Division of Labour: Comment on Opportunity Cost
Hence, total opportunity costs are $50 (not $10) as $50 is the foregone benefit of not seeing Dylan.
Let us remember that the most important lesson we learn from an analysis of opportunity cost is that failure to consider the foregone benefits will generally lead to a non-ultility or non-profit maximizing decision.
There are two things, however, that are eminently clear to me. First, whether one said the opportunity cost was $10 or $50, the correct economic decision would have been made so long as the forgone benefits entered into the decision-making calculus.
divisionoflabour.com /archives/001666.php   (2058 words)

 CoreWeb :: Economics for Developers: Understanding Opportunity Cost   (Site not responding. Last check: 2007-10-20)
The accounting cost to the firm is $2,000, but the opportunity cost is potentially much higher.
The opportunity cost to the firm of not re-writing the report is the extra money in wages that must be paid to the accountant who runs the report, and the forgone interest on that money paid.
Economists call this the user cost of capital: more formally, the opportunity cost that is incurred as a consequence of owning and using an asset.
developer.coreweb.com /articles/Default11.aspx   (1812 words)

 Economics notes: Opportunity cost -- Palmer and Raftery 318 (7197): 1551 -- BMJ
The concept of opportunity cost is fundamental to the economist's view of costs.
Opportunity cost can be assessed directly with cost effectiveness or cost utility studies.
Posnett J, Jan S. Indirect cost in economic evaluation: the opportunity cost of unpaid inputs.
www.bmj.com /cgi/content/full/318/7197/1551   (794 words)

 opportunity cost definition - Dictionary - MSN Encarta
opportunity cost definition - Dictionary - MSN Encarta
cost of business decision made: the cost of a commercial decision regarded as the value of the alternative that is forgone.
For example, if the choice is between using a machine or scrapping it, the opportunity cost is the scrap value.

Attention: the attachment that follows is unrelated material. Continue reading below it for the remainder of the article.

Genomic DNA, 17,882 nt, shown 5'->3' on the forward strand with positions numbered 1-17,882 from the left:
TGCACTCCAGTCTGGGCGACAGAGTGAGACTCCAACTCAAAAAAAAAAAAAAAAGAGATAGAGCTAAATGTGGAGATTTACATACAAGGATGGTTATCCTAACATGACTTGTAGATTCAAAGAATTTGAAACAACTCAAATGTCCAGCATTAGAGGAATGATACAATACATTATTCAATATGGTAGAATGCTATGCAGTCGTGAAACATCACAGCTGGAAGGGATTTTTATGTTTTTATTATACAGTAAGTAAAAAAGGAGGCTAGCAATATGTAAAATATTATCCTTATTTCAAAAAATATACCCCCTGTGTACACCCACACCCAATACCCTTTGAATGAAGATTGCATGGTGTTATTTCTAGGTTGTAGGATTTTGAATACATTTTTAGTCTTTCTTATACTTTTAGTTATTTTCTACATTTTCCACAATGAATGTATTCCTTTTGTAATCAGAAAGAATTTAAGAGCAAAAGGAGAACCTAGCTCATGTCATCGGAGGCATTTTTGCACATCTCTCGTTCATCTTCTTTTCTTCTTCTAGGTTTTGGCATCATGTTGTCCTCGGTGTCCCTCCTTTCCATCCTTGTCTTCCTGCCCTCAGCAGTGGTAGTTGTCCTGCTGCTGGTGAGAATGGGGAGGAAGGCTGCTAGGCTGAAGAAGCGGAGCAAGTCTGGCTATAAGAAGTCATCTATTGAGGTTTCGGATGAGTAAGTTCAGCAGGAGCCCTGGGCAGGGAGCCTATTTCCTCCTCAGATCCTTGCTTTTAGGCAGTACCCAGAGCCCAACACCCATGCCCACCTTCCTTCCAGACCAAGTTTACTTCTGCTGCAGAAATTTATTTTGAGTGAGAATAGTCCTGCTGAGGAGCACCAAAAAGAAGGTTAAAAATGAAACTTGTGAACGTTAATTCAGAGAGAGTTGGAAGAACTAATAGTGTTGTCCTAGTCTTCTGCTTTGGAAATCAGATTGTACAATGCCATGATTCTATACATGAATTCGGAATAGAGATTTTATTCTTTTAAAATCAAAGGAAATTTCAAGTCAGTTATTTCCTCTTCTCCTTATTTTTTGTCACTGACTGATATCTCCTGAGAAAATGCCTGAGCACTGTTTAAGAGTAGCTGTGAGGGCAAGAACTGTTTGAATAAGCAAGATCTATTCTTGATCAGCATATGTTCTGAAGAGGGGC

encarta.msn.com /dictionary_1861697272/opportunity_cost.html   (87 words)

 TomPaine.com - The Opportunity Cost Of War
Economists call this an ‘opportunity cost.’ Congress has so far spent nearly $320 billion on the war.  But all of these dollars are dollars that could have been directed toward meeting other needs and investing in our future.
In the run up to the Iraq War, the American public was not made aware of the enormous cost of military operations and the possibility of a protracted involvement.
Yet, three and a half years later, the American public is increasingly recognizing that the costs have been too high and the benefits are altogether unclear.
www.tompaine.com /articles/2006/09/28/the_opportunity_cost_of_war.php   (986 words)

 Wired 4.11: Opportunity Cost
At the heart of that rule - and the core of Apple's problem - is the inadequately appreciated economic concept of opportunity cost, in effect the cost of not doing something.
Apple's early and ongoing dependence on education for a large share of its sales and income led the company to commit too much of its resources to a market that will never be more than a niche in the overall computer industry, much less in the whole "information'' sector.
It's another aspect of opportunity cost: winning the battle and losing the war.
www.wired.com /wired/archive/4.11/es_apple.html   (771 words)

 Opportunity Cost
Unit Goal:  The students will learn about decision-making and will understand the concept of an opportunity cost in relation to direct costs and benefits.
Unit Objective:  Having learned about making decisions, students will identify more than 14 out of 20 benefits, direct costs and opportunity costs from 6 given decision scenarios that are presented on a test given October 12, 2004.
  The cost of the essay was the time that it takes, the paper that you write on and the ink that you use.
coe.ksu.edu /pop/lessons/gen03.htm   (1178 words)